Ethiopia on Wednesday declared a state of emergency in Tigray after Prime Minister Abiy Ahmed said he ordered a military response to a deadly attack by the ruling party of the restive region on a camp housing federal troops.
A statement from Abiy’s office said the government made the declaration “recognizing that illegal and violent activities” in Tigray, a region locked in a long-running dispute with Addis Ababa, were threatening national sovereignty, constitutional order and peace and security.
It followed an announcement by Abiy on social media that the Tigray People’s Liberation Front (TPLF) “has attacked a military camp” in the northern region, and “tried to loot” military assets.
The attack resulted in “many martyrs, injuries and property damage,” Abiy said later in a five-minute address on state television, without providing details.
“Our defense forces… have been ordered to carry out their mission to save the country. The final point of the red line has been crossed. Force is being used as the last measure to save the people and the country,” said the Facebook and Twitter post.
It was not immediately clear what form the federal military response might take, or what the state of emergency declaration will entail.
But analysts and diplomats have been warning for weeks that the standoff between the federal government and the TPLF could spill over into violence.
BREAKING: Prime Minister @AbiyAhmedAli has ordered troops to take military action against Tigray regional forces, claiming forces loyal to Tigray's ruling TPLF party attacked a federal government military barracks and "crossed the red line." Much feared war is on the horizons.
— Zecharias Zelalem (@ZekuZelalem) November 3, 2020
“This war is the worst possible outcome of the tensions that have been brewing,” said William Davison, an analyst with International Crisis Group.
“Given Tigray’s relatively strong security position, the conflict may well be protracted and disastrous,” he said, adding it could send “shockwaves” into the wider Horn of Africa region.
Internet monitoring group Netblocks reported that internet appeared to have been cut in Tigray as of one am (2200 GMT Tuesday).
Abiy said on state TV that “traitorous forces” had turned on the military in the regional capital, Mekele, and the town of Dansha in western Tigray.
The assault on Dansha was “repelled” by security forces from Amhara region, which borders Tigray to the south, he added.
A separate statement from Abiy’s office accused the TPLF of dressing its soldiers in uniforms resembling those of the army of neighboring Eritrea to “implicate the Eritrean government in false claims of aggression against the people of Tigray.”
Tigray’s government said on regional state media that leadership and rank-and-file soldiers from the military’s Northern Command, based in Mekele, “have decided to stand with the Tigray people and the regional government”.
The statement also said Tigray had closed its airspace.
It was not possible to immediately corroborate the two sides’ statements.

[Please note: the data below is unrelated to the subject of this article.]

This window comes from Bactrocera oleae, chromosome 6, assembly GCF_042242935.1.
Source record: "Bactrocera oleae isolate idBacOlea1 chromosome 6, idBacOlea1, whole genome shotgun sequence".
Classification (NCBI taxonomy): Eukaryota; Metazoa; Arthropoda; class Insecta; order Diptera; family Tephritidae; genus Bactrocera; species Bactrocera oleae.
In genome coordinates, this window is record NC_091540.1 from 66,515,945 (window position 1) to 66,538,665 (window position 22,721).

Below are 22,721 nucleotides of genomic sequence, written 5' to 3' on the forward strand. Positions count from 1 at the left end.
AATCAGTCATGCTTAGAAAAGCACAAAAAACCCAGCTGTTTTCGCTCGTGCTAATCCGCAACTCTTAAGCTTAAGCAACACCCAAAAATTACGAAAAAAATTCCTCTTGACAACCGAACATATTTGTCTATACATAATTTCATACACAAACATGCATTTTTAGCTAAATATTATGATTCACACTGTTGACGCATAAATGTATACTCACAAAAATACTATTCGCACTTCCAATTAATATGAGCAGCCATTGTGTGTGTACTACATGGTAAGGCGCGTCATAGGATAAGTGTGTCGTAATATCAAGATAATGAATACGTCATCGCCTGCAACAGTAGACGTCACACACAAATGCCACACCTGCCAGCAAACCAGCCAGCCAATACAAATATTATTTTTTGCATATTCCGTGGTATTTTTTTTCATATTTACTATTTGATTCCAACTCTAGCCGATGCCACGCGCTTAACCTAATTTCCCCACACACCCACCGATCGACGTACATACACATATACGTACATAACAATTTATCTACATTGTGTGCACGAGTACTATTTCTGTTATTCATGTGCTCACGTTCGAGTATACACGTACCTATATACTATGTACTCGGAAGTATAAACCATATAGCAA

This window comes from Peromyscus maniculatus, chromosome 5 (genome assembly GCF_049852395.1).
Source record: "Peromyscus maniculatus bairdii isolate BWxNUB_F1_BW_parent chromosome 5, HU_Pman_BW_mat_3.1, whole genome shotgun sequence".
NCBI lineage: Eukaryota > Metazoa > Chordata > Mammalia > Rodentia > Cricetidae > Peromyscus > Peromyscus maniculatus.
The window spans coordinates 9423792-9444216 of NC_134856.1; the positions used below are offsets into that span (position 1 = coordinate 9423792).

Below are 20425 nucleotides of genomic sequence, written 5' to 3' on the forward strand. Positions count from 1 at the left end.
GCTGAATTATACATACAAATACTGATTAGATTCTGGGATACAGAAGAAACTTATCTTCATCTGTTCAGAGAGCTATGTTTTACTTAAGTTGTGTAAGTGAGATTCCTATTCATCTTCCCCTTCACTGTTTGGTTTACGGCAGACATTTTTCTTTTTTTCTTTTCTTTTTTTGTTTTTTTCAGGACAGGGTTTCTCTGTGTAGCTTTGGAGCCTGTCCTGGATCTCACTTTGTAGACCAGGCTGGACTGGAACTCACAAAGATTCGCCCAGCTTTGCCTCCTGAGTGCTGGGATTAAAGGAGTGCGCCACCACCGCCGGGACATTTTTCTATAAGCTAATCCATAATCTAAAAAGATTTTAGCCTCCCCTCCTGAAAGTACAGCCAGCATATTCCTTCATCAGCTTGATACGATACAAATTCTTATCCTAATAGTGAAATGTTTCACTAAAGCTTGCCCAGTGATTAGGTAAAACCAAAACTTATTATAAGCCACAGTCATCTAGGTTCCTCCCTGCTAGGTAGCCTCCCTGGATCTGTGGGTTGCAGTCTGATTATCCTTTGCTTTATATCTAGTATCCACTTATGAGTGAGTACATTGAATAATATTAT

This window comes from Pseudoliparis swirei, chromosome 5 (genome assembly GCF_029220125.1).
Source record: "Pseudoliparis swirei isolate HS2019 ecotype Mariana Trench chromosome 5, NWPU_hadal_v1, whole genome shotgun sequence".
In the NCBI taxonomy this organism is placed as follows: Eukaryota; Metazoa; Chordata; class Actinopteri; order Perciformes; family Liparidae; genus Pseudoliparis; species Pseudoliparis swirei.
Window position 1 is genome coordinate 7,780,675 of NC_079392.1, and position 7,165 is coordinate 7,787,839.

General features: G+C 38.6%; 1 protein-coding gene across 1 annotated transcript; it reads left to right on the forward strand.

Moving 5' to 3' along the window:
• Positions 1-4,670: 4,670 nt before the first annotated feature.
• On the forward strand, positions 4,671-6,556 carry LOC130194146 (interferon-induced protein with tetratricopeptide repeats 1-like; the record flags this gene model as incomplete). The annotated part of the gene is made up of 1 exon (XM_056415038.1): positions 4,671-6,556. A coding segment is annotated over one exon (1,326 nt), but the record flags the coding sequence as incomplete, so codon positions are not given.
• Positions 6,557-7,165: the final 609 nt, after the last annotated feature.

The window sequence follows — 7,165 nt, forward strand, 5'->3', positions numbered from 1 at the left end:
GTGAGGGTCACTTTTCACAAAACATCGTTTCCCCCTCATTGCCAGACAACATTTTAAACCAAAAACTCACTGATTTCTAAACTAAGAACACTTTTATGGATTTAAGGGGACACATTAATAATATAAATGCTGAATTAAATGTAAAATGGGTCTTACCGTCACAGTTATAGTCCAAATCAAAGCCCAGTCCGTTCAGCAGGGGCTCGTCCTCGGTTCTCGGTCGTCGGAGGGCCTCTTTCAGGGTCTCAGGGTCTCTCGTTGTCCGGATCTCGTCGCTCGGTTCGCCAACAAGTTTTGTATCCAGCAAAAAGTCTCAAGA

A Widening Rift
The TPLF dominated politics in Africa’s second-most populous country for nearly three decades before Abiy came to power in 2018 on the strength of anti-government protests.
Under Abiy, winner of last year’s Nobel Peace Prize, Tigrayan leaders have complained of being unfairly targeted in corruption prosecutions, removed from top positions, and broadly scapegoated for the country’s woes.
Ethiopia was due to hold national elections in August, but the country’s poll body ruled in March that all voting would need to be postponed because of the coronavirus pandemic.
Lawmakers then voted to extend officials’ mandates — which would have expired in early October — but Tigrayan leaders rejected this and went ahead with regional elections in September that Abiy’s government deemed illegal.
Now each side sees the other as illegitimate, and federal lawmakers have ruled Abiy’s government should cut off contact with — and funding to — Tigray’s leadership.
In recent days, tensions have also risen over who controls federal military assets in Tigray.
The region is home to a large portion of federal military personnel and equipment, a legacy of Ethiopia’s brutal 1998-2000 border war with Eritrea, its northern neighbor.
The International Crisis Group, citing former Tigrayan officers, said in a report last week that Tigray “comprises more than half of the armed forces’ total personnel and mechanized divisions”.
Last week Tigray blocked a general appointed by Abiy from assuming a new posting, saying Abiy no longer had the authority to make such moves.
Playing With Fire
Tigrayan officials have said in recent days they would not initiate a military conflict.
“We will never be the first to shoot nor the first to blink,” Getachew Reda, a senior member of the TPLF, told AFP last week.
On Tuesday night, hours before Abiy’s announcement, Wondimu Asamnew, another senior Tigrayan official, told AFP the federal government was amassing troops on the southern border of Tigray — a claim that could not be independently verified.
“I think when it comes to military mobilization, it’s not child’s play. It can trigger all-out war… what they are doing is playing with fire,” Wondimu said.
“A small spark can ignite the whole region. So I think we are on the alert and I can assure you we are capable of defending ourselves.”